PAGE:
You can accomplish quite a lot in 18 minutes. You could eat a whole large pizza, or do some H.I.I.T if you’ve over-indulged on pizza the night before; you could watch a couple of back-to-back reviews (seriously, there are worse ways to spend 18 minutes) – but in the bleak world of Black Future ’88, 18 minutes is all the time you have so you’d better spend it wisely. And by “wisely”, I mean savagely and brutally cleaving your way through an army of robots, cyborgs and cyberpunks to reach the top of Skymelt Tower.
I wish I understood the plot of Black Future ’88 beyond the initial premise, but I sadly do not. As far as I can tell, the human race stopped counting the years after a nuclear attack in 1988, and now exist in a neon dystopia in the thrall of Skymelt Tower, a massive, overbearing AI. The motley little grab-bag of mercenaries from which you select your character have 18 minutes to live, 18 minutes to reach the top of the Tower before their hearts explode, and thus you have 18 minutes every time you start to get as far as you can on one life.
Like in Dead Cells, every time you die you get dropped back at the start with everything you’ve picked up taken away, but XP levels you’ve earned remain, each one unlocking a new perk, buff, or weapon that you’ll now be able to find as a random drop in Skymelt. You can jump, double-jump, dodge, shoot and ground slam, and that’s your lot – but there are so any weapons and different buffs that you’ll never have the same run twice, especially as the Tower is procedurally generated, too.
Buffs come in many forms from a double dodge move or more i-frames during each dodge, to a faster rate of fire, or the ability to damage your attacker when you get hit. Each buff only lasts as long as the run, but they make a real difference when you unlock a few at once. Conversely, Curses act in the same way but demand a sacrifice of blood or time to unlock. For example, one Curse takes 3 minutes off your time but increases your damage and defence, allowing you to potentially advance faster despite losing a chunk of your span.
Some outlandish weaponry compliments the world perfectly, such as a gun that converts your collected money into ammunition, or a laser gun that teleports you to your target on a kill, which takes some getting used to but is a handy way to avoid damage when you master it.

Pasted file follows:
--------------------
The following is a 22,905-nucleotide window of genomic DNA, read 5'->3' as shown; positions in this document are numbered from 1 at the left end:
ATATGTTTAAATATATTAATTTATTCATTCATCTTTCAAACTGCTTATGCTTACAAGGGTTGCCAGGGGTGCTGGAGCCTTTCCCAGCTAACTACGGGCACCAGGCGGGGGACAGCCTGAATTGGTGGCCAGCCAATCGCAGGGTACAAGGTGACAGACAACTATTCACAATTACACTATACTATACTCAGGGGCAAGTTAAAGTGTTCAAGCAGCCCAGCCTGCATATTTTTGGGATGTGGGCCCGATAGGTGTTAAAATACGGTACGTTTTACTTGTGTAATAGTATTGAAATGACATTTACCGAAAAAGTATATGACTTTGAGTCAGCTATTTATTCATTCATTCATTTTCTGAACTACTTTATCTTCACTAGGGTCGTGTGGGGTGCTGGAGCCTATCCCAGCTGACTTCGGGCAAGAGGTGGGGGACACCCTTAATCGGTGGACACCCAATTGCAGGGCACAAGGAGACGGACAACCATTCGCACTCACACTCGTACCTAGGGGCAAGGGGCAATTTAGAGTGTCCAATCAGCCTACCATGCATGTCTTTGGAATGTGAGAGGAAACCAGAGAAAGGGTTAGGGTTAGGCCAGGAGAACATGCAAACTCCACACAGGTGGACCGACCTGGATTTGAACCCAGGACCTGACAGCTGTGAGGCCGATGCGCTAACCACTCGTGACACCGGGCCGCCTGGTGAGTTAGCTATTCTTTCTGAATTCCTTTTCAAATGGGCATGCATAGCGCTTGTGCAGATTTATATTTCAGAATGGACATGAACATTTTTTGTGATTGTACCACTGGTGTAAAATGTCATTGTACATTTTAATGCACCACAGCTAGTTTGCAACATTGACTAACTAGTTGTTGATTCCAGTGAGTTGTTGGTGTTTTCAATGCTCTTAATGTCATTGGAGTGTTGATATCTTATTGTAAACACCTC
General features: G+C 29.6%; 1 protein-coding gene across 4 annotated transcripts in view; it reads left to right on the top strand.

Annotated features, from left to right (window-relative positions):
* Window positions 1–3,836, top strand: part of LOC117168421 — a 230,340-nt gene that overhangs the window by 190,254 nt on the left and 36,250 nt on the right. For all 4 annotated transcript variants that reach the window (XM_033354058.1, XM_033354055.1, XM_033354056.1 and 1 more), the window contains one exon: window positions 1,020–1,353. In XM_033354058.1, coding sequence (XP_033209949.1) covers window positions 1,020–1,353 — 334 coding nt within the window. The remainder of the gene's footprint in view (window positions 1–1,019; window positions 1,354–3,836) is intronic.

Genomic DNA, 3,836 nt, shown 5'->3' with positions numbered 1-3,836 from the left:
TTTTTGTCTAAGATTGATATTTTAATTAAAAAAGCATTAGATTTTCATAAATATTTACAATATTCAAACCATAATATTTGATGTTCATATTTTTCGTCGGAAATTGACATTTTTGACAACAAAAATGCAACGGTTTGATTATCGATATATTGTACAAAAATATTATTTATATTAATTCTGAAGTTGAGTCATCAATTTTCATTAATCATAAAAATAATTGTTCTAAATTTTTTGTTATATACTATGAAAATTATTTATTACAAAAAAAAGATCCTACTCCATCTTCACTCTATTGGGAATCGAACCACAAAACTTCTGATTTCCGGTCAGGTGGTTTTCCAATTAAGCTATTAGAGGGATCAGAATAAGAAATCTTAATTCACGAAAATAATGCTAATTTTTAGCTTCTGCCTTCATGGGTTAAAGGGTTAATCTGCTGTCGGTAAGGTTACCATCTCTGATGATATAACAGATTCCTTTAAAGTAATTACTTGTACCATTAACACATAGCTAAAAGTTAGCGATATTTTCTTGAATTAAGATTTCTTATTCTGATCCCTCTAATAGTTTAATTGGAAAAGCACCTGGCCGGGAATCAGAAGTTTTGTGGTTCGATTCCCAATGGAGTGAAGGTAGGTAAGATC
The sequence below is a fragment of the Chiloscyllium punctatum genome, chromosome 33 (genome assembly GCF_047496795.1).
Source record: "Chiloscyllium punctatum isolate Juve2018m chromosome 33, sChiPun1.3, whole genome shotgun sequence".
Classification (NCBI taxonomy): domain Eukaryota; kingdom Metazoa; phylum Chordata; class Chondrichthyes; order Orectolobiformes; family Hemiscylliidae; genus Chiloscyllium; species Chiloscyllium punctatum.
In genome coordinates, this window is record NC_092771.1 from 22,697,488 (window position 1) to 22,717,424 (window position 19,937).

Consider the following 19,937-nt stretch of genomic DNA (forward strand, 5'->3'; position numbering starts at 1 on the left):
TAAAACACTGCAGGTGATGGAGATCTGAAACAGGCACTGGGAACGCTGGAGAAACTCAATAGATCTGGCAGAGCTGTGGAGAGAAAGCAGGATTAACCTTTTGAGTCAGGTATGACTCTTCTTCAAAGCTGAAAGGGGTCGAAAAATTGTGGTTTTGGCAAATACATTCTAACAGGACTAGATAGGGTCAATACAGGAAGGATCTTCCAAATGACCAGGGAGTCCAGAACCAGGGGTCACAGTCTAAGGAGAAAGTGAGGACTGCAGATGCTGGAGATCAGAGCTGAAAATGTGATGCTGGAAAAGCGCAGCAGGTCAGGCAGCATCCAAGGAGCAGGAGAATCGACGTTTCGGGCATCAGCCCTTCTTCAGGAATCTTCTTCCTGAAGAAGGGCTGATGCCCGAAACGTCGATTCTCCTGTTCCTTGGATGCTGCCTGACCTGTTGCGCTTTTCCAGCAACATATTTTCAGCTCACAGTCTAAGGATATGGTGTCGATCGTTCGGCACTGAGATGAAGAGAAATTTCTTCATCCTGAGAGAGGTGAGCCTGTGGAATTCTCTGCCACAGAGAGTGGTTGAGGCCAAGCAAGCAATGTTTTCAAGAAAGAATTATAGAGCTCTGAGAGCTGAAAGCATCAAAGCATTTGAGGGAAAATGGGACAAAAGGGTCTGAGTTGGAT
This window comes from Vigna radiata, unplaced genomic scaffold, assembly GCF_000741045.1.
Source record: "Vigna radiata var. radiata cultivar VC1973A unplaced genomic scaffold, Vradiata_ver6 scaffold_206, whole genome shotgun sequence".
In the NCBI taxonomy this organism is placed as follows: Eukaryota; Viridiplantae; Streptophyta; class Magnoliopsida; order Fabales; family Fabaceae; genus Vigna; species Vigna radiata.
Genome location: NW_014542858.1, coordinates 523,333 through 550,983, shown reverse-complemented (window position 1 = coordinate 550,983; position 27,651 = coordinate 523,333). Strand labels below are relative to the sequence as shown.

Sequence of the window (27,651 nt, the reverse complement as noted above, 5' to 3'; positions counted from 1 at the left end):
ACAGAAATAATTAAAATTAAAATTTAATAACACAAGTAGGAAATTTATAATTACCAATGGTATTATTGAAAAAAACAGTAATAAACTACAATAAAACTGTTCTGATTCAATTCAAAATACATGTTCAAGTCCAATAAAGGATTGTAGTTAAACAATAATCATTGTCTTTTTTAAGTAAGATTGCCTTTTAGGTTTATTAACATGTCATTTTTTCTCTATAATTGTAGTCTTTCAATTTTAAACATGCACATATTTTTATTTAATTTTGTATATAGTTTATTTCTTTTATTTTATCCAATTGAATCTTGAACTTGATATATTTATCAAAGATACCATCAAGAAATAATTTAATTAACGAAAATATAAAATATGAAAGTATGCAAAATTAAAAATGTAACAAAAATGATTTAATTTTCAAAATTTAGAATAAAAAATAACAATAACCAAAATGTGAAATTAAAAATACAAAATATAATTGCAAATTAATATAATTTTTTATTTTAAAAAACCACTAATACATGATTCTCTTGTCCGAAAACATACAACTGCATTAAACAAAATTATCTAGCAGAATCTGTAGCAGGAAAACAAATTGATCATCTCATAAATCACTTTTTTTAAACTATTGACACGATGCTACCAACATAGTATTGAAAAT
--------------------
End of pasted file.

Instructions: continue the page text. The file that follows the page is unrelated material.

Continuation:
Black Future ’88 is a speed-runner’s dream, throwing you into the deep end time and again, in a world where every second counts and every mistake could completely ruin a run. There are special rooms that require you to activate an alarm summoning in a bunch of enemies for a handsome pay-off when you’ve cleared them out, and other rooms that contain teleporters, black market traders and hidden portals that transport you to a room where you can broker a handful of precious seconds for a Buff.
Money and gear that drops from enemies must be collected quickly, or it will be absorbed by the Tower and Skymelt will become stronger and tougher, spawning mini-bosses called Hunters to track you down. At all times a black skull icon on screen will tell you which direction the nearest boss is in, and taking them out rewards you with a blood and ammo refill, and increases your survivability. Not to mention that a lot of them carry special unique weapons and Buffs to bolster your arsenal. I haven’t encountered many overly-challenging bosses, but the majority will kill you if you go in low n health or ammunition, and they’re a diverse bunch, too.
That said, so are your player characters. Initially you begin with only two: Hauer, a white-haired and trench-coated homage to Blade Runner legend Rutger Hauer, and cyberpunk Seagrist. You’ll unlock three more as you level up, and each begins with different starter weapons, from pistols and shotguns to swords and laser cannons. Later you can rewire a drone sidekick to fight alongside you and take some of the threat, and unlock shortcuts to get you through the Tower that little bit faster. Everything you unlock is stored in your Code-X, a compendium of enemies and weapons you can encounter, which also acts as a kind of checklist.
The pixel art aesthetic of Black Future ’88 has become fairly pervasive in the last few years, but it still looks fantastic. The arenas are bathed in black and neon, a garish lightshow to reflect the cyberpunk stylings of its retro-futuristic world. It’s a grim universe, for sure, but its bright colours and relentlessly likeable soundtrack offer a welcome counterbalance.
With titles like Dead Cells, Blasphemous, Dark Devotion, Bloodstained, and Slain, we’ve no shortage of challenging side-scrollers to get into these days, but Black Future is more than worthy of your time and does more than enough to stand out in an increasingly populated crowd.
Hugely addictive loop
Not much of a story
Could do with more location variety